Abacus in the world

Mathematics 8 May Abacus in the World Introduction An abacus is a mechanical computational device that was invented centuries ago for the purposes of computation. In itself, the abacus is not a counting device, but rather a mechanical aid to counting (Wells 4). This is because it is only used to keep track of subtractions, sums and carries among others, while the user of the abacus performs mental calculations (Kaye and Castillo 466). Keoke and Porterfield define it as a “ portable calculating device using a frame with rods that are strung with beads” (1). Corbin on the other hand defines it as “ a mechanical frame containing several rods on which are mounted wooden beads which can be slid manually into different positions and combinations to represent numbers” (188). Materials used to make early abacuses in different regions varied. For example, among the Maya and Aztec people of Mesoamerica, maize kernels threaded on strings were used instead of beads, while the Inca people who lived in Peru centuries ago had an abacus that was made up of a “ tray with compartments that were arranged in rows in which counters were moved in order to make calculations” (Keoke and Porterfield 1).
History of the Abacus
The abacus originated from the Middle East thousands of years ago. Jain asserts that its evolution took place in 3000 B. C. (7). Darling points out that “ the word appears to come from the Hebrew ẚbẚq (dust) or the Phoenician abak (sand) via the Greek abax, which refers to a small tray covered with sand to hold the pebbles steady” (3). Over the centuries, there have been different types of abacuses. The first type was called suanpan and was used in China in 1300 (Barnes-Svarney and Svarney 349). There is no agreement regarding who invented this type of abacus but it is that believed it was the Chinese, Japanese or Koreans. Barnes-Svarney and Svarney affirm that “ although merchants used this type of abacus for standard addition and subtraction operations, it could also be used to determine square and cube roots of numbers” (349). The other type of abacus was the soroban or the Japanese abacus. Apart from the fact that it lacked a bead in the upper and lower deck of every column, it was very similar to the Chinese abacus. The Roman abacus also had one bead lacking from the upper and lower deck of every column making it very similar to the Japanese abacus. According to Barnes-Svarney and Svarney, “ the Russians also have their own version of an abacus; it uses ten beads on each wire, and a single deck” (349). To separate the two wires, a wire with fewer beads is placed between them.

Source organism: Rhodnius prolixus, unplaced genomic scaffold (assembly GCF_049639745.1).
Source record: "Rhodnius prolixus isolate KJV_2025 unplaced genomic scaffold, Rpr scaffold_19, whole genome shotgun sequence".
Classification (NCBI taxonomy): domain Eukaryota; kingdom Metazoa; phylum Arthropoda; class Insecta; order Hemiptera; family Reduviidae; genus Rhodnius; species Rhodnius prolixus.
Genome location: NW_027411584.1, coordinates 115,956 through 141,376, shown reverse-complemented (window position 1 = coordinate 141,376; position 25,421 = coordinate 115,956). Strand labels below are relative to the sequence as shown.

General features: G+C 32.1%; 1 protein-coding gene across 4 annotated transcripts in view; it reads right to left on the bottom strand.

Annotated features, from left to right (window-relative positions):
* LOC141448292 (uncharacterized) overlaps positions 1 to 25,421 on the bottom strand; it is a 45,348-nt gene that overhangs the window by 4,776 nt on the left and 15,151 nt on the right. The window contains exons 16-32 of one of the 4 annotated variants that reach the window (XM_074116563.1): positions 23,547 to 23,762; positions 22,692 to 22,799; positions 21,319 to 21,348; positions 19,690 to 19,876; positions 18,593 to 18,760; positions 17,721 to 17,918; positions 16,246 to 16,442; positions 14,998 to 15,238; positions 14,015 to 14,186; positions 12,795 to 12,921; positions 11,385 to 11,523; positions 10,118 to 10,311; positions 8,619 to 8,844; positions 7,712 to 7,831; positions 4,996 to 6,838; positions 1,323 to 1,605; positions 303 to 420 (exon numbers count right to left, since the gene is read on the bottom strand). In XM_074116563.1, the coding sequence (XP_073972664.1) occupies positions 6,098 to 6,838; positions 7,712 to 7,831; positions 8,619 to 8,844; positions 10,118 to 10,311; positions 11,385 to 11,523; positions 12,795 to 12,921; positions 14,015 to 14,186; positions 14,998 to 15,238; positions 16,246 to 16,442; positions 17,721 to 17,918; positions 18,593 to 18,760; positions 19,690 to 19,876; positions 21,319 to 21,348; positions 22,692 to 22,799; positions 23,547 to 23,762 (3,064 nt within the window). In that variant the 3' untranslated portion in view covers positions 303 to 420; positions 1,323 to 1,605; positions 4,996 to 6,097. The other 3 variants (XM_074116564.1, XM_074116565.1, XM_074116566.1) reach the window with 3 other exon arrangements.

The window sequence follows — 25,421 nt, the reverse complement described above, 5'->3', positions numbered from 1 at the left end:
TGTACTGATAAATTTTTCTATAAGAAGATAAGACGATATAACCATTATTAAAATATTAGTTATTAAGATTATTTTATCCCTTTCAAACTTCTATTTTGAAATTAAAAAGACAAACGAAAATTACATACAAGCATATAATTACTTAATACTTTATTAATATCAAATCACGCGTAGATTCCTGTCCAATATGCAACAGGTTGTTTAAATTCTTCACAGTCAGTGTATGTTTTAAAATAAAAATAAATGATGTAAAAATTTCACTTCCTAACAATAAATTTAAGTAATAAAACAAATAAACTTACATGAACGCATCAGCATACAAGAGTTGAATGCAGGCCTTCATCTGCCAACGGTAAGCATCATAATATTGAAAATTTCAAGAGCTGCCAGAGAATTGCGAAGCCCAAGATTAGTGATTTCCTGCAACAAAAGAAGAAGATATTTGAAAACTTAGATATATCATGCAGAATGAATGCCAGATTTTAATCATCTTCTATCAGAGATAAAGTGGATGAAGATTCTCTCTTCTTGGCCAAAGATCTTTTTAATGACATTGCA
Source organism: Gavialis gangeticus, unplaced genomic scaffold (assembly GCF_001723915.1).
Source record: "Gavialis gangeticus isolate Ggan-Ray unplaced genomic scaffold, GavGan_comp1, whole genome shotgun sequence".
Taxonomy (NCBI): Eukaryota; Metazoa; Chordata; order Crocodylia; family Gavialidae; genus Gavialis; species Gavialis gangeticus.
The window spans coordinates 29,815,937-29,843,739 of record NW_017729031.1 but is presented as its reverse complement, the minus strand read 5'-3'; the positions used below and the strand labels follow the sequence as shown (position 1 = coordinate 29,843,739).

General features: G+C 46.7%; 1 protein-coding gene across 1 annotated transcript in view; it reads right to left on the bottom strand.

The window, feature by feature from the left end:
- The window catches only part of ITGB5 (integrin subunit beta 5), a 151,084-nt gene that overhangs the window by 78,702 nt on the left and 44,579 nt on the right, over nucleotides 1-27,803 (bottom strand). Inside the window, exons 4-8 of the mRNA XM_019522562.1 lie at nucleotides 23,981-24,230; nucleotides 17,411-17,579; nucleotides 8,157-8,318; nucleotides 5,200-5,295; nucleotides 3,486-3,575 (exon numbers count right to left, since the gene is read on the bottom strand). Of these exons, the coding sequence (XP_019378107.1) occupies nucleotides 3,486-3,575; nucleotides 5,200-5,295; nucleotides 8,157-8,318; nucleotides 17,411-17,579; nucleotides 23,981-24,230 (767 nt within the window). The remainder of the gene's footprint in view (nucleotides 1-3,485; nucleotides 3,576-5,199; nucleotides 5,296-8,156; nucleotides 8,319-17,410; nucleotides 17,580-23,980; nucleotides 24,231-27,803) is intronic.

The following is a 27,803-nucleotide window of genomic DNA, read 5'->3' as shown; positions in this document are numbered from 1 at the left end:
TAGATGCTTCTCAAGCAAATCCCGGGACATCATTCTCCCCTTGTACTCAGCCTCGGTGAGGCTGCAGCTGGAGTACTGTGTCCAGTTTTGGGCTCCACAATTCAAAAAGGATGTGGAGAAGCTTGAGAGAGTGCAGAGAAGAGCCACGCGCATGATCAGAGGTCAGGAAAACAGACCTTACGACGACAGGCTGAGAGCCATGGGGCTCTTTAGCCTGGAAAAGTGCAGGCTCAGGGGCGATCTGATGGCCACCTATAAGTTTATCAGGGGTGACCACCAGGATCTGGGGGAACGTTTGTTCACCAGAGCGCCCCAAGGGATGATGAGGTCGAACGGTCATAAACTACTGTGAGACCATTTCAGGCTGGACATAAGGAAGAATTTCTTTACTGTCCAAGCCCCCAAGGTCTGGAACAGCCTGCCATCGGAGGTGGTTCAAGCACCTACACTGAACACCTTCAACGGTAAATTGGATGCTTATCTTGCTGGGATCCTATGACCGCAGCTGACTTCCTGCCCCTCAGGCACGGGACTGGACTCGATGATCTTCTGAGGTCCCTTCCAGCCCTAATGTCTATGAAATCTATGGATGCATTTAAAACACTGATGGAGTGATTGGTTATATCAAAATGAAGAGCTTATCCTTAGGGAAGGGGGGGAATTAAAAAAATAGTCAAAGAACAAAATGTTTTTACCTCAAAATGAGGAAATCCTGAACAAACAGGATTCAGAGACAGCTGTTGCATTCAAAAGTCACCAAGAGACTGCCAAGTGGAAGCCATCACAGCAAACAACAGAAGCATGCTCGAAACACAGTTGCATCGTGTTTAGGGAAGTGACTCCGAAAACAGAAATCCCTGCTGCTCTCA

The Rule of the Abacus in Different Nations